When we shut down our emotions, or shed them, it happens without our choosing, it is a natural occurrence, happens as a reaction to lack of love. But our emotions don’t die, they don’t disappear, they are there, only repressed, numbed, underneath. The passion that you have for Italian food, that comes from those numbed emotional part of you.

    What happens next is that you get too-excited-for-comfort, facing pasta or pizza. You are not used to that kind of excitement, fearing it, so you rush through eating, to get the excitement over with.

    Eating differently is a way for you to make a lot of progress in your situation, but it will be a slow and gradual process. Next time you are facing pizza, don’t rush. Every time you notice a rushing, slow down-

    – this is very difficult to do and very unpleasant, but there is no way to heal from emotional shut down without the anxiety and discomfort involved in healing.

    Slow down, chew slowly, make the eating not an automatic, quick experience. Slow down. Try it, if you will and let me know how it goes.

    anita

    #304297

    Parker
    Participant

    Okay, I can do that. What about moments when I’m not eating? What then?

    #304303

    Mark
    Participant

    Parker,

    You do feel your body.  If you stub your toe, don’t you feel pain?  If you run an ice cube up your arm, don’t you feel cold and the wet?

    Practice tensing up parts of your body, starting with your skull, then face, nose, mouth, neck, shoulders, chest, stomach, and so on down to your toes.  Do each part of the body one at a time, separately.  Tense really hard, notice your body.  Then relax and notice your body then.  Note the differences.  Do this as a nightly ritual in bed before sleeping.

    Practice how you feel.  Recall the sad times in your life.  Really visualize it.  Step into that recalled experience with remembering the smells, sounds, tastes, and visuals of that time when you were really sad.  Once you gone to that place then notice your body.  What parts are tight?  Run your body inventory from the top down to the bottom and note what areas are tense, tingling, hot/warm, etc.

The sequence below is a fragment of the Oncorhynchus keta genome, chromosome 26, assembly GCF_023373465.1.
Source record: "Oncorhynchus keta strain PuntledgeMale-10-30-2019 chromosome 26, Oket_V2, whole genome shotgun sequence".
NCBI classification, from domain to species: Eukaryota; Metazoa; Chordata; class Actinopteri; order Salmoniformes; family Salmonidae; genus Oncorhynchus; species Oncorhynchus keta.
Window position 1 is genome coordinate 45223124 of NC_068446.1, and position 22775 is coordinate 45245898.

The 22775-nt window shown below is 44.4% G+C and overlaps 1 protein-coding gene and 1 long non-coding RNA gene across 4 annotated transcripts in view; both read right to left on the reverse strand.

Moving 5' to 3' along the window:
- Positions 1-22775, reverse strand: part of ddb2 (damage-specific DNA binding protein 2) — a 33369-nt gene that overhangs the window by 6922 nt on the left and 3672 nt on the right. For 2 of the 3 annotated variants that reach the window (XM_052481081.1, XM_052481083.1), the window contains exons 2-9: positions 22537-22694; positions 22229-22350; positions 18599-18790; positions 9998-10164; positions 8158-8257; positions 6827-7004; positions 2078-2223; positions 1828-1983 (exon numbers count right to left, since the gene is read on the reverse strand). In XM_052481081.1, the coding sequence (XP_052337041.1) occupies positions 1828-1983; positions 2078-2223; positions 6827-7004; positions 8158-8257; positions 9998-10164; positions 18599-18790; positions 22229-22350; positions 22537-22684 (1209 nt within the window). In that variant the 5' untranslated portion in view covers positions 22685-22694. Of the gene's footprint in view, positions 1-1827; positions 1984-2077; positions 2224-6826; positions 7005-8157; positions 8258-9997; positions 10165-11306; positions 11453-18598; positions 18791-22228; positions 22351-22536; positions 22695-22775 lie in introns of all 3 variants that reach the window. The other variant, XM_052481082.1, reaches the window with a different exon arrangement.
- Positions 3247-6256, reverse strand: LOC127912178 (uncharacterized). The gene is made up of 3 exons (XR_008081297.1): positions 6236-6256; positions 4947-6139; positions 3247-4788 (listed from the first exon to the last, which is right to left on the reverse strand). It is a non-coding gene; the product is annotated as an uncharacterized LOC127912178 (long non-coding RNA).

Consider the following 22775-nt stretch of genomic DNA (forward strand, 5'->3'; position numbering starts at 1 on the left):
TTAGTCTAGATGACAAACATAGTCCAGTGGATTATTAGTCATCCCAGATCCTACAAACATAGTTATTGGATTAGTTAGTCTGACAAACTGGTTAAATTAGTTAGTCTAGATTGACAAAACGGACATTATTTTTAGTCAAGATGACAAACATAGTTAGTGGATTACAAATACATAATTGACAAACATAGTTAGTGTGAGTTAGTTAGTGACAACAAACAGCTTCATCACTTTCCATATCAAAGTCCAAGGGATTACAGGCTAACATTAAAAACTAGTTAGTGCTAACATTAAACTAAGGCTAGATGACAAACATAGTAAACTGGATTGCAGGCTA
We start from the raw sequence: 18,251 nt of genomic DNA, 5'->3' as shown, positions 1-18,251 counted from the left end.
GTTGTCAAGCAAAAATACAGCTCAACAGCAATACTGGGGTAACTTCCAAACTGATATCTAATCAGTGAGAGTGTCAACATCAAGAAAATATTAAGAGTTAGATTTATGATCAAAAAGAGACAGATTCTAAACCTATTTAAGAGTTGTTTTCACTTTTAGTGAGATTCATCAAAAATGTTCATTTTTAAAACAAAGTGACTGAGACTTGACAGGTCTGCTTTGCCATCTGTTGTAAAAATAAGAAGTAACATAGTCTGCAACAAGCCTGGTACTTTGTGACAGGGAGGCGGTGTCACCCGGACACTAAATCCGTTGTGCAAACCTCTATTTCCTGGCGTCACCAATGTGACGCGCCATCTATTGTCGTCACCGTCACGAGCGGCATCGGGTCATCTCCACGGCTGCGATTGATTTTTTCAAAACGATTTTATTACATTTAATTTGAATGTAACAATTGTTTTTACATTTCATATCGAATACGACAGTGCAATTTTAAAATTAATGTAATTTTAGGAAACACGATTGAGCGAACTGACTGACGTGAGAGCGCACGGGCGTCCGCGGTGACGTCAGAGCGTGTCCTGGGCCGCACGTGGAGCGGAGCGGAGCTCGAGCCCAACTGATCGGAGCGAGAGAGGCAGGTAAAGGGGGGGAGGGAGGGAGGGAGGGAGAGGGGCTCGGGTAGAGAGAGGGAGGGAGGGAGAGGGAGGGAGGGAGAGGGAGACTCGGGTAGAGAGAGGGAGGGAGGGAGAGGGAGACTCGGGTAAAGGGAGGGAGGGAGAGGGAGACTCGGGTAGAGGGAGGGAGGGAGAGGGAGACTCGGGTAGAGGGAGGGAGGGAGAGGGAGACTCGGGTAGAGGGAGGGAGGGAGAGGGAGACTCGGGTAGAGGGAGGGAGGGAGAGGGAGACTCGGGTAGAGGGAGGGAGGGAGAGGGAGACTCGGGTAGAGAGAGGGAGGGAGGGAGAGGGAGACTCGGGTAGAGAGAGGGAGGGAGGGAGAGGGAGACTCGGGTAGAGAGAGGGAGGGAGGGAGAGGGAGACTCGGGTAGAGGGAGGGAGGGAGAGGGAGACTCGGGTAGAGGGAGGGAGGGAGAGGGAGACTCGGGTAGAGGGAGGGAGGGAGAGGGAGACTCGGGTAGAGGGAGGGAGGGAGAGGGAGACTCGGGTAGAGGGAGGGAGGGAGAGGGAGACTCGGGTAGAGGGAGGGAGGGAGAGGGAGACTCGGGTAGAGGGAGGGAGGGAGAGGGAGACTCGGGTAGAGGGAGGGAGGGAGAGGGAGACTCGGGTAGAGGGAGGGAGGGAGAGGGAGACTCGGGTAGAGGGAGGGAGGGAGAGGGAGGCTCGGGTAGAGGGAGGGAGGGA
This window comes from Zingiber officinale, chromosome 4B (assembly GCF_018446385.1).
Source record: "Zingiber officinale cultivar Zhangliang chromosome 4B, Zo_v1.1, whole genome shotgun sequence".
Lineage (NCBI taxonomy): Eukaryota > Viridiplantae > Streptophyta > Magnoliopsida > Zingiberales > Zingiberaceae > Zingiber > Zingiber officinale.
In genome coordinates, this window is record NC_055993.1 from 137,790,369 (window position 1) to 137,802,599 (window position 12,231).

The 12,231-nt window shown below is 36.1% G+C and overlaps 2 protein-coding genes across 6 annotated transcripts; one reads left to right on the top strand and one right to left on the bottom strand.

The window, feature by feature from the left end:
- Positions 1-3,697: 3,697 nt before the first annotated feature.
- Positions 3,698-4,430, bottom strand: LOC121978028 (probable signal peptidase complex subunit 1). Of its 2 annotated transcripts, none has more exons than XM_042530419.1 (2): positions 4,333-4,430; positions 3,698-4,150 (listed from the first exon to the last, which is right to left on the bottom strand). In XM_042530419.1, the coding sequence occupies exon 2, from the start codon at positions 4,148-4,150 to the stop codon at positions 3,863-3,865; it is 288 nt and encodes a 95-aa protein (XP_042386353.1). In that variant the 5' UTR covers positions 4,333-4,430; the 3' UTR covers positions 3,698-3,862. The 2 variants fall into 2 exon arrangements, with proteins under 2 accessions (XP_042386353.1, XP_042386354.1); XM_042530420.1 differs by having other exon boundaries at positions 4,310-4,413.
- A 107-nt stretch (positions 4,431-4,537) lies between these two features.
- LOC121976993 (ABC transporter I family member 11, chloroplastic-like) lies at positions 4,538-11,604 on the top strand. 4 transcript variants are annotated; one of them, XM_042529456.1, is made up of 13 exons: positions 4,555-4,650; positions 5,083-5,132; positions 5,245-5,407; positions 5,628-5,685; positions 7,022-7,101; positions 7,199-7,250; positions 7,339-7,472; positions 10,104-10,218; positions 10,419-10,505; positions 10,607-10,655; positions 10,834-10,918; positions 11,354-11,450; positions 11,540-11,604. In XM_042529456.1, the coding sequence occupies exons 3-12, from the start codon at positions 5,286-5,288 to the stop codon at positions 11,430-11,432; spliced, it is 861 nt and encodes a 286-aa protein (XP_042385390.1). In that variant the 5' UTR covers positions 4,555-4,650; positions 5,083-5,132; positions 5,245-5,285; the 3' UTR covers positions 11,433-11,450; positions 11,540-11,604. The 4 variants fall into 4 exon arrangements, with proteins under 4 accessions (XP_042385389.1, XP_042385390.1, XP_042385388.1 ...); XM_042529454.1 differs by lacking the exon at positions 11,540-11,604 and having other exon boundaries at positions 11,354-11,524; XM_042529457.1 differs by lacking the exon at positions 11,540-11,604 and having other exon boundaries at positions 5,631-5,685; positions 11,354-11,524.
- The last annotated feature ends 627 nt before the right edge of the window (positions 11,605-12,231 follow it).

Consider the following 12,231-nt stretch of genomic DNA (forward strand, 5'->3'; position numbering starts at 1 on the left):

Try that with other emotions like joy, anger, peace, resentment, curiosity, etc. by recalling when you felt that in your life.

    Make all of this your daily practice.

    Mark

    #304325

    anita
    Participant

    Dear Parker:

    Your post to me following my suggestion that you eat slowly, that is Mindfully, was this: “Okay, I can do that. What about moments when I’m not eating? What then?”

    When you are not eating you can do the following, right here on your thread: when you post a reply to a member who is trying to be helpful to you, address that member by name, and then thank that member, for example: Hello anita, thank you for your advice. Okay, I can do that, etc. Also, a member posted to you last, Mark, you didn’t reply at all to his valuable input to you, nothing. This is not being mindful outside of the eating context. When you treat people disrespectfully, they are left with a bad feeling about you. That is true here and in your life away from the computer.

    anita

     

     

    #304329

    Parker
    Participant

    Anita,

    Thank you very much for your advice. Please understand that I didn’t mean any disrespect towards you or anyone else here. If I made you feel disrespected, I’m very sorry. That was not my intention. I was just looking for advice in this area and wasn’t thinking. I apologize

    #304331

    anita
    Participant

    Dear Parker:

    I accept your apology and appreciate you addressing me by name. I suggest you thoroughly read Mark’s reply above, as well as other replies you received and post again with your thoughts.

    anita